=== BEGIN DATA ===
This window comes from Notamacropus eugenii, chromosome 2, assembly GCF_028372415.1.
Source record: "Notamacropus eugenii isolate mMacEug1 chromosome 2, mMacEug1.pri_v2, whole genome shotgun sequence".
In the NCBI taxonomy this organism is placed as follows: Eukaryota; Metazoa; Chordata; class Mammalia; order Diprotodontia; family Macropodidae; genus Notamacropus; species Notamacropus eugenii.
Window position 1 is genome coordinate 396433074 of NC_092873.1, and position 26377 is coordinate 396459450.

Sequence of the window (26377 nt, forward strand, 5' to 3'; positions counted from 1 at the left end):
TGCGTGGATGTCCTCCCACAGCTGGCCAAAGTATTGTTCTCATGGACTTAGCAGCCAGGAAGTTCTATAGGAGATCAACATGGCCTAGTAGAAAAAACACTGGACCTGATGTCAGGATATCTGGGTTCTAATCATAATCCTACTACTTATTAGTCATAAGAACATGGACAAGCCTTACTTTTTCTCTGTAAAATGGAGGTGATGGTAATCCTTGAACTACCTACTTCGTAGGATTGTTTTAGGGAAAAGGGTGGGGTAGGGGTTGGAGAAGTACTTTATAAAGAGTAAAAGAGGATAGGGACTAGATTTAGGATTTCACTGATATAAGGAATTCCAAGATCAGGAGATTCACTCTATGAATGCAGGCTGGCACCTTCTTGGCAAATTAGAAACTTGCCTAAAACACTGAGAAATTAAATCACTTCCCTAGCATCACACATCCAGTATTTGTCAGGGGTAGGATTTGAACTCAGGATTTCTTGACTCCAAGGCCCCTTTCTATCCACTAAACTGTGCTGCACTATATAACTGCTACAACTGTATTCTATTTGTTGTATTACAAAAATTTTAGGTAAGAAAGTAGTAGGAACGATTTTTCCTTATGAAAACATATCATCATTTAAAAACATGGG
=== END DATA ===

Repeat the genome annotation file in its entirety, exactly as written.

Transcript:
This window comes from Notamacropus eugenii, chromosome 2, assembly GCF_028372415.1.
Source record: "Notamacropus eugenii isolate mMacEug1 chromosome 2, mMacEug1.pri_v2, whole genome shotgun sequence".
In the NCBI taxonomy this organism is placed as follows: Eukaryota; Metazoa; Chordata; class Mammalia; order Diprotodontia; family Macropodidae; genus Notamacropus; species Notamacropus eugenii.
Window position 1 is genome coordinate 396433074 of NC_092873.1, and position 26377 is coordinate 396459450.

Sequence of the window (26377 nt, forward strand, 5' to 3'; positions counted from 1 at the left end):
TGCGTGGATGTCCTCCCACAGCTGGCCAAAGTATTGTTCTCATGGACTTAGCAGCCAGGAAGTTCTATAGGAGATCAACATGGCCTAGTAGAAAAAACACTGGACCTGATGTCAGGATATCTGGGTTCTAATCATAATCCTACTACTTATTAGTCATAAGAACATGGACAAGCCTTACTTTTTCTCTGTAAAATGGAGGTGATGGTAATCCTTGAACTACCTACTTCGTAGGATTGTTTTAGGGAAAAGGGTGGGGTAGGGGTTGGAGAAGTACTTTATAAAGAGTAAAAGAGGATAGGGACTAGATTTAGGATTTCACTGATATAAGGAATTCCAAGATCAGGAGATTCACTCTATGAATGCAGGCTGGCACCTTCTTGGCAAATTAGAAACTTGCCTAAAACACTGAGAAATTAAATCACTTCCCTAGCATCACACATCCAGTATTTGTCAGGGGTAGGATTTGAACTCAGGATTTCTTGACTCCAAGGCCCCTTTCTATCCACTAAACTGTGCTGCACTATATAACTGCTACAACTGTATTCTATTTGTTGTATTACAAAAATTTTAGGTAAGAAAGTAGTAGGAACGATTTTTCCTTATGAAAACATATCATCATTTAAAAACATGGG